Hot Club of Hulaville violinist Duane Padilla echos the golden age of Stephane Grappelli, by way of Joe Venuti. Sentimental Swing presents nothing new and breaks no revolutionary jazz ground, being made up of ten well-worn jazz standards, presented in a violin-piano-bass trio format. Was all this necessary? Perhaps not, but Padilla does put a pleasant retro spin on some old classics, showing why it is important to recall the past when considering the present.
Padilla opens the disc with an attention-grabbing "How High The Moon," composed by Nancy Hamilton and Morgan Lewis for the 1940 Broadway show Two for the Show, which has served as an important jazz standard in its own right and as a springboard for Charlie Parker's re-composition in "Ornithology."
Padilla plays the song straight, introducing the melody at half-time before gaining swing traction into the familiar foxtrot. Padilla and pianist Tennyson Stephens spar during the theme before carrying the contest to a higher level of invention in the solo sections. Contemporaneous soloing by these two players recalls the same Dixieland practice with more sophisticated material.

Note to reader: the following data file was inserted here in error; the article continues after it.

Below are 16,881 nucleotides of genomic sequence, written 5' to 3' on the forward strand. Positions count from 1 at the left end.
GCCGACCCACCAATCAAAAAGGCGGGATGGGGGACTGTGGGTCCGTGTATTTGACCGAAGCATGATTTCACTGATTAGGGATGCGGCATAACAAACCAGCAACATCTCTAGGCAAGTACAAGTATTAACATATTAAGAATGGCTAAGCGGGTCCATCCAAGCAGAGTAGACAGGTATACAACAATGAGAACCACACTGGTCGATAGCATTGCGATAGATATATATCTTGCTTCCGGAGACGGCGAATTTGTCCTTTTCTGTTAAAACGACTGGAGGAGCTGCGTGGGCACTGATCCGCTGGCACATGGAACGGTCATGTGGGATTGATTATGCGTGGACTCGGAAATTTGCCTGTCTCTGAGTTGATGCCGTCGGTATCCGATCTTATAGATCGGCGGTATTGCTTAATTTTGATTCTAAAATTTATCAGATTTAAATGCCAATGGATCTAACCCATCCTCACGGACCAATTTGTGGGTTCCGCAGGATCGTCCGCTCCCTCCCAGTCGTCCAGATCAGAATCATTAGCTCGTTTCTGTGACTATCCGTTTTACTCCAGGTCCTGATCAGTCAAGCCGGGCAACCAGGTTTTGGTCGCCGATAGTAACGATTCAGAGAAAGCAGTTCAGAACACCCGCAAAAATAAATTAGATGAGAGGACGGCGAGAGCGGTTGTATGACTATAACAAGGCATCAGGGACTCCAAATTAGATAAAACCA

Personnel: Duane Padilla: violin; Tennyson Stephens: piano; Stephen Jones: bass.
I love jazz because it is both challenging and exhilarating, and the endeavor of improvisation is the highest form of art.
I met so many great musicians--including my two earliest heroes, Maynard Ferguson and Dizzy Gillespie--by attending concerts
and being willing to treat them with the respect they deserve.
The best show I ever attended was the Pat Metheny/Ornette Coleman Song X concert at Cornell University.
The first jazz record I bought was an RCA compilation by Dizzy Gillespie.
My advice to new listeners is to not be afraid to listen to something because you're not familiar with the artists or the band or
the genre or anything - this is music that is best experienced through discovery.